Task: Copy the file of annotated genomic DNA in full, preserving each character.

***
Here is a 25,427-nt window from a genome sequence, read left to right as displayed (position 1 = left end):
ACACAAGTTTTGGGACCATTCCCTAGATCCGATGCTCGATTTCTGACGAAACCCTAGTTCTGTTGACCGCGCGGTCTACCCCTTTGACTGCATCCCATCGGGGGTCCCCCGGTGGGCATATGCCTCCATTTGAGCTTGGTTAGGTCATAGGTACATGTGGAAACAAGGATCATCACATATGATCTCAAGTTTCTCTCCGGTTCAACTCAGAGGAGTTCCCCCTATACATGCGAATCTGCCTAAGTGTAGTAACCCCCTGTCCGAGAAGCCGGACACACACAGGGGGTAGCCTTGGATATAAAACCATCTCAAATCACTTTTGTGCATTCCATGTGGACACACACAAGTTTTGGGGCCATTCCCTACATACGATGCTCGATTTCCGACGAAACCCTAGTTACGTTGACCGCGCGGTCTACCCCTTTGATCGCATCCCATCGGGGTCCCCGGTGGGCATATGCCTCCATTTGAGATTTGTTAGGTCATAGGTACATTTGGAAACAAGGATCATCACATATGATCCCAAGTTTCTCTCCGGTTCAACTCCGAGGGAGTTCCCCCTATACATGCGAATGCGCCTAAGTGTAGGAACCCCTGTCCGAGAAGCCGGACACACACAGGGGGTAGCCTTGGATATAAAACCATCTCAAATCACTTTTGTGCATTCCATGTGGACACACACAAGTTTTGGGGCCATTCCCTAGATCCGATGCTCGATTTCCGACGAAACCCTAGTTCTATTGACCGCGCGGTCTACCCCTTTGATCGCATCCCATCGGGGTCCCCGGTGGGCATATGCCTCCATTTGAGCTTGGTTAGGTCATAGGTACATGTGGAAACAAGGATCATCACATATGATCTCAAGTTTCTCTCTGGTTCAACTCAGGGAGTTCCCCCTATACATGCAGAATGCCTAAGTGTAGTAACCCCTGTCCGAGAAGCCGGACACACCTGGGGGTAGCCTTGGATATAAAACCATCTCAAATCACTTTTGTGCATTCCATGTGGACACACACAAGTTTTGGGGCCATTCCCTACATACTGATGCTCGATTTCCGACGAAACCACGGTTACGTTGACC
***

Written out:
Here is a 25,427-nt window from a genome sequence, read left to right as displayed (position 1 = left end):
ACACAAGTTTTGGGACCATTCCCTAGATCCGATGCTCGATTTCTGACGAAACCCTAGTTCTGTTGACCGCGCGGTCTACCCCTTTGACTGCATCCCATCGGGGGTCCCCCGGTGGGCATATGCCTCCATTTGAGCTTGGTTAGGTCATAGGTACATGTGGAAACAAGGATCATCACATATGATCTCAAGTTTCTCTCCGGTTCAACTCAGAGGAGTTCCCCCTATACATGCGAATCTGCCTAAGTGTAGTAACCCCCTGTCCGAGAAGCCGGACACACACAGGGGGTAGCCTTGGATATAAAACCATCTCAAATCACTTTTGTGCATTCCATGTGGACACACACAAGTTTTGGGGCCATTCCCTACATACGATGCTCGATTTCCGACGAAACCCTAGTTACGTTGACCGCGCGGTCTACCCCTTTGATCGCATCCCATCGGGGTCCCCGGTGGGCATATGCCTCCATTTGAGATTTGTTAGGTCATAGGTACATTTGGAAACAAGGATCATCACATATGATCCCAAGTTTCTCTCCGGTTCAACTCCGAGGGAGTTCCCCCTATACATGCGAATGCGCCTAAGTGTAGGAACCCCTGTCCGAGAAGCCGGACACACACAGGGGGTAGCCTTGGATATAAAACCATCTCAAATCACTTTTGTGCATTCCATGTGGACACACACAAGTTTTGGGGCCATTCCCTAGATCCGATGCTCGATTTCCGACGAAACCCTAGTTCTATTGACCGCGCGGTCTACCCCTTTGATCGCATCCCATCGGGGTCCCCGGTGGGCATATGCCTCCATTTGAGCTTGGTTAGGTCATAGGTACATGTGGAAACAAGGATCATCACATATGATCTCAAGTTTCTCTCTGGTTCAACTCAGGGAGTTCCCCCTATACATGCAGAATGCCTAAGTGTAGTAACCCCTGTCCGAGAAGCCGGACACACCTGGGGGTAGCCTTGGATATAAAACCATCTCAAATCACTTTTGTGCATTCCATGTGGACACACACAAGTTTTGGGGCCATTCCCTACATACTGATGCTCGATTTCCGACGAAACCACGGTTACGTTGACC